In the Safe Driver Pilot Program, apprentices will receive supervised driving instruction in every aspect of trucking. They’ll learn how to drive on the interstate and two-lane highways, experience the differences in daytime and nighttime driving, and take to urban roads. They’ll learn how to make safe lane changes, create space around the vehicle, and comply with ELD regulations. All the while, an experienced CDL holder will instruct them from the passenger seat, and the latest innovations will reinforce road safety.

Safety technology plays a key role in cultivating safe driving habits

Typically, it takes years for commercial drivers to develop safe habits. Because the apprenticeship program allows drivers to learn from safety innovations, unsafe driving habits are never given the opportunity to take root.

Dash cams are “hugely valuable” as driver training and coaching tools, Keppler says. “They provide video evidence that lets you go back and say, ‘Look at what happened there. Look at how you can improve next time.’ All of the technologies featured in the pilot program accelerate the knowledge of drivers to help them improve more quickly.” 

The FMCSA chose technologies for the pilot program that promote the safe operation of a vehicle or make it easier to drive. Each vehicle in the pilot program will have an automatic transmission, for example, so apprentices can focus on driving instead of shifting gears. 

How safe is it for 18-year-olds to drive semis?

There isn’t much data on drivers in the 18- to 20-year-old age bracket, and safety groups worry that 3,000 18- to 20-year-olds won’t have the awareness needed to drive interstate highways safely. Research done by the American Transportation Research Institute (ATRI) on young drivers has been promising but limited. 

To address safety advocates’ concerns, FMCSA will conduct a study on the safe driver apprenticeship program and provide a report to Congress, Keppler says. “One of the big questions out there is where the insurance companies sit on this. Are they going to insure these young drivers, and if so, to what degree?”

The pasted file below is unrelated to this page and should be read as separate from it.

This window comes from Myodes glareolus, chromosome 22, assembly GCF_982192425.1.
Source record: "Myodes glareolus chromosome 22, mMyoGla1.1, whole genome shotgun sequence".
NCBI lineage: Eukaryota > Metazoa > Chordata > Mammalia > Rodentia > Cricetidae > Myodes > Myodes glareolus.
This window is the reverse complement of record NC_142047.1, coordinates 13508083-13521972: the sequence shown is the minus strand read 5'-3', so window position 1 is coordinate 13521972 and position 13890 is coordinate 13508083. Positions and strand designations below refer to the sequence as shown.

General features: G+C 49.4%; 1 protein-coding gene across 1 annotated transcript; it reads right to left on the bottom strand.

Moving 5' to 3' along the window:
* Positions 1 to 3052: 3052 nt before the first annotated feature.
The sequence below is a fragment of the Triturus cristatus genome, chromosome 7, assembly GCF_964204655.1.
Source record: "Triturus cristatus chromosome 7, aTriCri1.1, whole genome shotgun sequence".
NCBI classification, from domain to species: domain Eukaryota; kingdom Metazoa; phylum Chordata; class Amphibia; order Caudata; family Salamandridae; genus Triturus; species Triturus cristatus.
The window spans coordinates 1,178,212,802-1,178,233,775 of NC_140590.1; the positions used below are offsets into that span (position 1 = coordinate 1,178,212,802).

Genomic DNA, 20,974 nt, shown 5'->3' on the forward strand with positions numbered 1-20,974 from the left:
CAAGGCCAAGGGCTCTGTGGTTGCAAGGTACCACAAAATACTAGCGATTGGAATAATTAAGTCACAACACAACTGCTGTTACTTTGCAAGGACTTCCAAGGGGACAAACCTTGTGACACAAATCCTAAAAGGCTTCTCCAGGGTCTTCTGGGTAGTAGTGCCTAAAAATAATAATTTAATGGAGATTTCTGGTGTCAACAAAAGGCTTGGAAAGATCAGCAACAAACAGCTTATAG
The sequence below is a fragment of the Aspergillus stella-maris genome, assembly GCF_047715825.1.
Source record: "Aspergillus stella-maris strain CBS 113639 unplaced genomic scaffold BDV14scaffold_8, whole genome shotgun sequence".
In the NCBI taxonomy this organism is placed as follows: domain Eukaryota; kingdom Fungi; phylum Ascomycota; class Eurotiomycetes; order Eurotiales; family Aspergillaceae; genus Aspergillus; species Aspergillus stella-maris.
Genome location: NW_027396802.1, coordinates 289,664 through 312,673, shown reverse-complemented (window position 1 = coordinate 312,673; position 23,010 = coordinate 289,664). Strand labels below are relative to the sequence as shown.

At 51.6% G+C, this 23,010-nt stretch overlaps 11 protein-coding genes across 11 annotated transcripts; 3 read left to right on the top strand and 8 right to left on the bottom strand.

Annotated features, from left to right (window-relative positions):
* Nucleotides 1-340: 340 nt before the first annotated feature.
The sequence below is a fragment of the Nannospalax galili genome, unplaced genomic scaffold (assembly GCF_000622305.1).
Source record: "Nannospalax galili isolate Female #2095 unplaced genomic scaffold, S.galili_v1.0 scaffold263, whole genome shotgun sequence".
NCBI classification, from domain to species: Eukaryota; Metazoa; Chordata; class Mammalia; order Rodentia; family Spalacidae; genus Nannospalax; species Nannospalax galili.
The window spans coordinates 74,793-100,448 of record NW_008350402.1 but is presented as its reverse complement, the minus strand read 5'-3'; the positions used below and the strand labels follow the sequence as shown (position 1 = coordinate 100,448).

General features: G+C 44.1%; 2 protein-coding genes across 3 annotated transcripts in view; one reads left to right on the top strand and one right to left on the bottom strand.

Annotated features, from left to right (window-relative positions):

The apprenticeships hardly constitute the first time 18- to 20-year-olds have driven big rigs, Keppler notes. People in the age group already can operate Class 8 vehicles as freight haulers in all 50 states. They’re just not permitted to cross state lines. 

“We allow drivers to drive 500 miles across some states, but they can’t drive five miles between one state and another,” Keppler observes. “The Safe Driver Apprenticeship Pilot Program helps get individuals involved in the industry right out of high school. It helps them establish safe driving habits right out of the gate. And hopefully, they’ll stay in the industry and cultivate those good habits for the rest of their careers.”

For a regulatory point of view on the Safe Driver Apprenticeship Program, check out this blog post from Travis Baskin, head of Regulatory Affairs at Motive.

*Note: Steve Keppler is a contracted consultant for Motive.